Animal News

Dallas Zoo campaigns against protesters fighting elephant imports

Dallas Zoo campaigns against protesters fighting elephant imports

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Photo by Julie Soefer

The Dallas Zoo is at the center of a plan to try and import six elephants from Africa, one that has sparked a protest campaign from around the world. The zoo is one of three petitioning to remove 18 young elephants from a preserve in Swaziland, along with Sedgwick County Zoo in Wichita, Kansas, and Henry Doorly Zoo in Omaha.

The zoos are not allowed to take the elephants without meeting certain requirements, because the African elephant is classified as "threatened" under the U.S. Endangered Species Act. Those requirements include a chance for the public to comment (which you can do here).

The deadline for comment is November 23, but elephant advocates are lobbying for a longer period of time to evaluate, and a Facebook page called The Big Rumble offers guidance for those who are opposed.

The zoo has countered with its own campaign, one with a 90-second video showing a drought-stricken area in Swaziland and a claim that, if not deported, the elephants could die.

"I think the zoos are being disingenuous, since they have not attempted to relocate the elephants within Africa," says Alyne Fortgang, co-founder of an elephant advocacy group in Seattle. "Elephants die young and suffer every single day in zoo confinement."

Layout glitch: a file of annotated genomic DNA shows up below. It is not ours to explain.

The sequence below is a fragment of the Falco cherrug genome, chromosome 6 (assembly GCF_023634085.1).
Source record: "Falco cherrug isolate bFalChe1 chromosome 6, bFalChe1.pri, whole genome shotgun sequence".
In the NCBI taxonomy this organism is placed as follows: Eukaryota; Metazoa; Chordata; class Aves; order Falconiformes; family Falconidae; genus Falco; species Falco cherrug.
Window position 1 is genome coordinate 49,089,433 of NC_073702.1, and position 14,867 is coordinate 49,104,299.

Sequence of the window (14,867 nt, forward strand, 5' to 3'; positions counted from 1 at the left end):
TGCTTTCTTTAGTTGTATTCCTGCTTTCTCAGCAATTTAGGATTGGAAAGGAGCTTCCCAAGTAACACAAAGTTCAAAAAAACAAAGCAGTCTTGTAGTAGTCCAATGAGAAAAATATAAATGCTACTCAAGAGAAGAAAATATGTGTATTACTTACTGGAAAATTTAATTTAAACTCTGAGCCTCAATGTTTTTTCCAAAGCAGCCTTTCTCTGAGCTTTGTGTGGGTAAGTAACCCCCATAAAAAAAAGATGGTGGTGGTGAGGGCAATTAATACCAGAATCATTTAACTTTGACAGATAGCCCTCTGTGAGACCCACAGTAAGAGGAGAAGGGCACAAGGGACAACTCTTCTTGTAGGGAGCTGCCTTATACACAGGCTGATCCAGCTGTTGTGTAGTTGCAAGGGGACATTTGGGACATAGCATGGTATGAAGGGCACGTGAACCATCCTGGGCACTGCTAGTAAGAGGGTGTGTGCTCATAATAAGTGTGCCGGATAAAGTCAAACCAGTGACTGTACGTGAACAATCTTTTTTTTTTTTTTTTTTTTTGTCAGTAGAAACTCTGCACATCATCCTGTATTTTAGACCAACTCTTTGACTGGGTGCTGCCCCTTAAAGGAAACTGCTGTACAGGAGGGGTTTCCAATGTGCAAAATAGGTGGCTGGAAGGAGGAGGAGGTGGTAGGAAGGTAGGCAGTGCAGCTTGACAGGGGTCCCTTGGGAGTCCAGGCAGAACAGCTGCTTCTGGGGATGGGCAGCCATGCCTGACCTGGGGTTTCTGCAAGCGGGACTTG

Out of the 18 elephants being targeted, 15 are young females, ideal for the breeding programs that zoos need.

Word of the importation was first revealed with a release in September. But according to Dennis Pate, director of the Henry Doorly Zoo, the zoos have been planning this since 2011. 

Objectors have tried to post comments questioning the importation on the Dallas Zoo's Facebook page, but opposing comments have been deleted. A spokesperson for the zoo refused to comment.

The importation is a surprising twist against current animal welfare trends, with organizations like Sea World and Ringling Circus all stepping away from captivity programs.

To submit a comment to the U.S. Fish and Wildlife Service, click here; there's a "comment" button at the top right of the page. You can also contact your senators and U.S. representative on the topic here. For now, the deadline is November 23.